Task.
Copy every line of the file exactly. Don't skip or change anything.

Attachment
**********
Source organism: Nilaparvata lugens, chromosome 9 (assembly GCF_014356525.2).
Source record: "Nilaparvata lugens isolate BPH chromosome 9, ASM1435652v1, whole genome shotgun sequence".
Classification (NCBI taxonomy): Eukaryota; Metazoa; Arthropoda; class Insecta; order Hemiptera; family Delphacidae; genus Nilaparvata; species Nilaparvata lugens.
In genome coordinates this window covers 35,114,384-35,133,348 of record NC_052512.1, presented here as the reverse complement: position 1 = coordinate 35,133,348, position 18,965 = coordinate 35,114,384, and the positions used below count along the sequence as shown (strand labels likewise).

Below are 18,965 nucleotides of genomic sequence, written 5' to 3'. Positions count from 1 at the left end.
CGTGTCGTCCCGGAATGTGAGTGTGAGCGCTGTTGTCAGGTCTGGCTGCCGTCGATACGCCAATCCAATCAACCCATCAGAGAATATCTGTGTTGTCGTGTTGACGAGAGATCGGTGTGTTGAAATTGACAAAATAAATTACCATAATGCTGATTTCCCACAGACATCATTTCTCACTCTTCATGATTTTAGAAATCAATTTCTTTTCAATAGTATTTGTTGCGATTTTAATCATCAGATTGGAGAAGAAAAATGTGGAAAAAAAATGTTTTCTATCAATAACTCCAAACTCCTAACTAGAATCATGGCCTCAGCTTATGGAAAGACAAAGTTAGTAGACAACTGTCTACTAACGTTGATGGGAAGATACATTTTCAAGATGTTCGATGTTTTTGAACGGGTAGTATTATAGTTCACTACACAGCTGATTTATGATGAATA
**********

Source organism: Nilaparvata lugens, chromosome 9 (assembly GCF_014356525.2).
Source record: "Nilaparvata lugens isolate BPH chromosome 9, ASM1435652v1, whole genome shotgun sequence".
Classification (NCBI taxonomy): Eukaryota; Metazoa; Arthropoda; class Insecta; order Hemiptera; family Delphacidae; genus Nilaparvata; species Nilaparvata lugens.
In genome coordinates this window covers 35,114,384-35,133,348 of record NC_052512.1, presented here as the reverse complement: position 1 = coordinate 35,133,348, position 18,965 = coordinate 35,114,384, and the positions used below count along the sequence as shown (strand labels likewise).

Below are 18,965 nucleotides of genomic sequence, written 5' to 3'. Positions count from 1 at the left end.
CGTGTCGTCCCGGAATGTGAGTGTGAGCGCTGTTGTCAGGTCTGGCTGCCGTCGATACGCCAATCCAATCAACCCATCAGAGAATATCTGTGTTGTCGTGTTGACGAGAGATCGGTGTGTTGAAATTGACAAAATAAATTACCATAATGCTGATTTCCCACAGACATCATTTCTCACTCTTCATGATTTTAGAAATCAATTTCTTTTCAATAGTATTTGTTGCGATTTTAATCATCAGATTGGAGAAGAAAAATGTGGAAAAAAAATGTTTTCTATCAATAACTCCAAACTCCTAACTAGAATCATGGCCTCAGCTTATGGAAAGACAAAGTTAGTAGACAACTGTCTACTAACGTTGATGGGAAGATACATTTTCAAGATGTTCGATGTTTTTGAACGGGTAGTATTATAGTTCACTACACAGCTGATTTATGATGAATA